Reading Pride’s plan to double its capacity to almost 10,000 people is in doubt after police objected to its ‘vague and insufficient’ application.

The parade was formed in 2003 to represent and support the local LGBT+ community and takes place on August 31 this year on Kings Meadow.

Reading Borough Council’s (RBC) licensing committee will meet on April 4 to determine whether to allow the festival to expand its capacity from 5,000 to 9,999, after the police called for the request to be refused.

Thames Valley Police (TVP) officer Declan Smyth said: “The document submitted is vague and lacking in sufficient detail so as to allow us to consider if the applicant and his security provider are in a position to be proactive and preventative.

“We would expect that the applicant submit information detailing, with certainty, what policies, security plans and security numbers would be in place for an event of this scale.

“Currently we can only assume that this has been generically provided from previous events.

“This is a major concern as the application is for 9,999 people.

“The application it its current format and without further scrutiny is likely to undermine the licensing objectives.”

The event organisers have already agreed to a series of conditions requested by the council including noise control and submitting certain plans six months in advance of the event.

Reading Borough Council’s licensing and environmental protection & nuisance  (EPN) teams also opposed the application but have since withdrawn their objections after conditions were agreed.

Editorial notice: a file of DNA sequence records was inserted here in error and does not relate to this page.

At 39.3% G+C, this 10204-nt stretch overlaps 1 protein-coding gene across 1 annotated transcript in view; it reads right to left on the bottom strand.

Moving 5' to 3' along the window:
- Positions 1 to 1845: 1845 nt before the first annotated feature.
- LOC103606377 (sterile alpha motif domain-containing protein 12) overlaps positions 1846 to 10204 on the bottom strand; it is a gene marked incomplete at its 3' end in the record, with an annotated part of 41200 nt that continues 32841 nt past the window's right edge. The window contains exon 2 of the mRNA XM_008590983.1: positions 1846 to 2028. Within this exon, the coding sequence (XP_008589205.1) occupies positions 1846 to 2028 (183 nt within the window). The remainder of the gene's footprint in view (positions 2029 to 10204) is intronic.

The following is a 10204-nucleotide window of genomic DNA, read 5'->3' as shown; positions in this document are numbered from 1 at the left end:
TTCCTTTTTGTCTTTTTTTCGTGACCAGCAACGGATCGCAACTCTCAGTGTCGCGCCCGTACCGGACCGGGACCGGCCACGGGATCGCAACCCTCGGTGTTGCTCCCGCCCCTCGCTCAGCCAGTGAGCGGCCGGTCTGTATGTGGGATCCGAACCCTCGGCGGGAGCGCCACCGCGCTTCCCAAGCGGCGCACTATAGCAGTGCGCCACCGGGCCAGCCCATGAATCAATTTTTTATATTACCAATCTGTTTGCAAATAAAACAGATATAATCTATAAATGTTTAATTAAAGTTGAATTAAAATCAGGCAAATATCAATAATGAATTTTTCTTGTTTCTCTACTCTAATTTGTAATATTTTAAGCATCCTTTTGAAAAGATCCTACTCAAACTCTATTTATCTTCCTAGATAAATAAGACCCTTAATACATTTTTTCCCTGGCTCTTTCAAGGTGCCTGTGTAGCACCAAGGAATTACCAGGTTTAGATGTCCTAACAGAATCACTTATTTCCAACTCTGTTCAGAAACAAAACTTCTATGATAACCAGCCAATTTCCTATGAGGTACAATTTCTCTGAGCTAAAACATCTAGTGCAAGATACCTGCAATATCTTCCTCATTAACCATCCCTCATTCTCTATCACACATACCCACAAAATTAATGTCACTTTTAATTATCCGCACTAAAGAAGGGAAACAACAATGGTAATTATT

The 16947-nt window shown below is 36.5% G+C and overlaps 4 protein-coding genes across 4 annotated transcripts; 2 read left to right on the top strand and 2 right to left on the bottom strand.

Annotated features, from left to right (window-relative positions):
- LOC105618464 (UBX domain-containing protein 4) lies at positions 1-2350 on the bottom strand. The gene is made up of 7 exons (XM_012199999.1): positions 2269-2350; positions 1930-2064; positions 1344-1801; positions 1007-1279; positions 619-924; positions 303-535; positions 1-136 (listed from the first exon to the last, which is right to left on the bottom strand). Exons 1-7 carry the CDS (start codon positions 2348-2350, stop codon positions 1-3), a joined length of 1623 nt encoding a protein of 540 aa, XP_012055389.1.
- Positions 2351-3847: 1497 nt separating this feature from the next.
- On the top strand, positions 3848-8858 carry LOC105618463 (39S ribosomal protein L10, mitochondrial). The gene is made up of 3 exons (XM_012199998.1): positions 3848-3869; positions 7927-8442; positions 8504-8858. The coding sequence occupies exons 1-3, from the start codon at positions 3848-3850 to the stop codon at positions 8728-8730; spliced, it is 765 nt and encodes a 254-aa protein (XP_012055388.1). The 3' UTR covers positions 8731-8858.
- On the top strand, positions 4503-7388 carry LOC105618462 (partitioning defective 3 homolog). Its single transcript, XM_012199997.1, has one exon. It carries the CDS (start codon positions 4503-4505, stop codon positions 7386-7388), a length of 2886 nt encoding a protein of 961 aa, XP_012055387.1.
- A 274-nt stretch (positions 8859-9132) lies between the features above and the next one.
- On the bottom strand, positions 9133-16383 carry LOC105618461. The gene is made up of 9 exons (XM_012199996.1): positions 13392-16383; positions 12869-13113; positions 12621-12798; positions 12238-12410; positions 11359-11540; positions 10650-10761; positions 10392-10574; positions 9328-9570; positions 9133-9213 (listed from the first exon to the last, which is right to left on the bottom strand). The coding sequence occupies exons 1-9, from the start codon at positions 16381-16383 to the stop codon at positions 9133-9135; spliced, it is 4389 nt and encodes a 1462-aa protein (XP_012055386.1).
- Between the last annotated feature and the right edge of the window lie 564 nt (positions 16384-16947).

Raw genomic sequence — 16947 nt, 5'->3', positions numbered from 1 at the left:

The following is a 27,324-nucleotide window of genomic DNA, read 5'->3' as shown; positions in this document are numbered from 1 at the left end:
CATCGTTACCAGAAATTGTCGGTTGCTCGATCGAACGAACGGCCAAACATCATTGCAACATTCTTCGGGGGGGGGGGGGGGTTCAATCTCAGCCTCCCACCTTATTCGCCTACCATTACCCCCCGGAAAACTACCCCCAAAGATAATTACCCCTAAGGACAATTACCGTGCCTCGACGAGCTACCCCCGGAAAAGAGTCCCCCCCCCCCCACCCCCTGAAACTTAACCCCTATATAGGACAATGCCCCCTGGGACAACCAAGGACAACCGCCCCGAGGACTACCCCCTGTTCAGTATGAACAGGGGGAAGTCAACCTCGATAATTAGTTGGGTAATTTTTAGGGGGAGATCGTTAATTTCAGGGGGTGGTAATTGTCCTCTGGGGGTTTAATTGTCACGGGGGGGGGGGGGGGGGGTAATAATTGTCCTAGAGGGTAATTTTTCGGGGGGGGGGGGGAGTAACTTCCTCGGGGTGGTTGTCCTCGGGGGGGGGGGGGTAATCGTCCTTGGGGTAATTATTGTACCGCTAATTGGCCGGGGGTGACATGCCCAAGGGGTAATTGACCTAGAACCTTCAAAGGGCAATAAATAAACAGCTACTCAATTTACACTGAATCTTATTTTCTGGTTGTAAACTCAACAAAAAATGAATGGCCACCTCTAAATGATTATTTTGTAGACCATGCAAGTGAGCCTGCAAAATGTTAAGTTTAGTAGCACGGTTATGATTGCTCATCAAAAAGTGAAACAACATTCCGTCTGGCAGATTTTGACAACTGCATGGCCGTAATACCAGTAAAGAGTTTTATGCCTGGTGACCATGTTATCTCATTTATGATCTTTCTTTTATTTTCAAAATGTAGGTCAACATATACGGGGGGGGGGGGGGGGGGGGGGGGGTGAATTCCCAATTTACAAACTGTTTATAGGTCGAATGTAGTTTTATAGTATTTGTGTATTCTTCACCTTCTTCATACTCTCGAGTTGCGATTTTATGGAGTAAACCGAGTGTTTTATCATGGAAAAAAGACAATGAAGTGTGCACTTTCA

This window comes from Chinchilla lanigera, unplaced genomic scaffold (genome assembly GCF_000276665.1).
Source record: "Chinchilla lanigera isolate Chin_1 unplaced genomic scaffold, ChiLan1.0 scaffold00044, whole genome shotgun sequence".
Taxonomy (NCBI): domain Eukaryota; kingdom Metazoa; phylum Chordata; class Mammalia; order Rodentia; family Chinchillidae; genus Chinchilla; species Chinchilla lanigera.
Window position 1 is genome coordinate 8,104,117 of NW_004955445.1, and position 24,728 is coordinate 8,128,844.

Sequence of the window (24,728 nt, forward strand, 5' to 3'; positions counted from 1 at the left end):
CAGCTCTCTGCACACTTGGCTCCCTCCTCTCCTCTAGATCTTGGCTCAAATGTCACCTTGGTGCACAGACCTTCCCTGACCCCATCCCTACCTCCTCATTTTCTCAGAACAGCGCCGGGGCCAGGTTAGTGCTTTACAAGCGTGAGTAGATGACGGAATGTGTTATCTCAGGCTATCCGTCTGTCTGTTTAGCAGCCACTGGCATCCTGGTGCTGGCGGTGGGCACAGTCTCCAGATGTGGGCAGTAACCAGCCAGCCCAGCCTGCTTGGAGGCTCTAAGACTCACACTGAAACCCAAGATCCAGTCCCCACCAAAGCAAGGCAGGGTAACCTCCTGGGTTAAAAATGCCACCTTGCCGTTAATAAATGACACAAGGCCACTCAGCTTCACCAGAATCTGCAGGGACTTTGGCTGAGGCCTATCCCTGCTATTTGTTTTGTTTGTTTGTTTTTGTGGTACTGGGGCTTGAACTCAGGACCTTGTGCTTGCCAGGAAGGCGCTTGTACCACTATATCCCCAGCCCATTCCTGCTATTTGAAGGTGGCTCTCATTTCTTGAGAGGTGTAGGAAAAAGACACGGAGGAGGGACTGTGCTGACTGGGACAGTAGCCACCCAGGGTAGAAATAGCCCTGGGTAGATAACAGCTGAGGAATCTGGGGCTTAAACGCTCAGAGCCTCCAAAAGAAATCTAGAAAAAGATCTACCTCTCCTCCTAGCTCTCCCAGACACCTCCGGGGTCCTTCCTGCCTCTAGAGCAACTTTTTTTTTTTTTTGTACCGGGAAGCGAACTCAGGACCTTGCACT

EPN initially opposed the application due concern that noise control conditions would not prevent public nuisance.

Reading Pride accepted conditions proposed by officer Rebecca Moon, including maximum noise levels, directing stages and sound systems away from residential premises and employing a designated sound manager.

The council’s licensing team withdrew its objection after the event organiser accepted a further nine conditions, including submitting event management  plans 28 days before the start of the festival and providing key documents such as a child protection plan and noise management plan six months before the event.

The event organisers say up to 15,000 people visit the festival throughout the day as well as up to 1500+ participating in the Parade.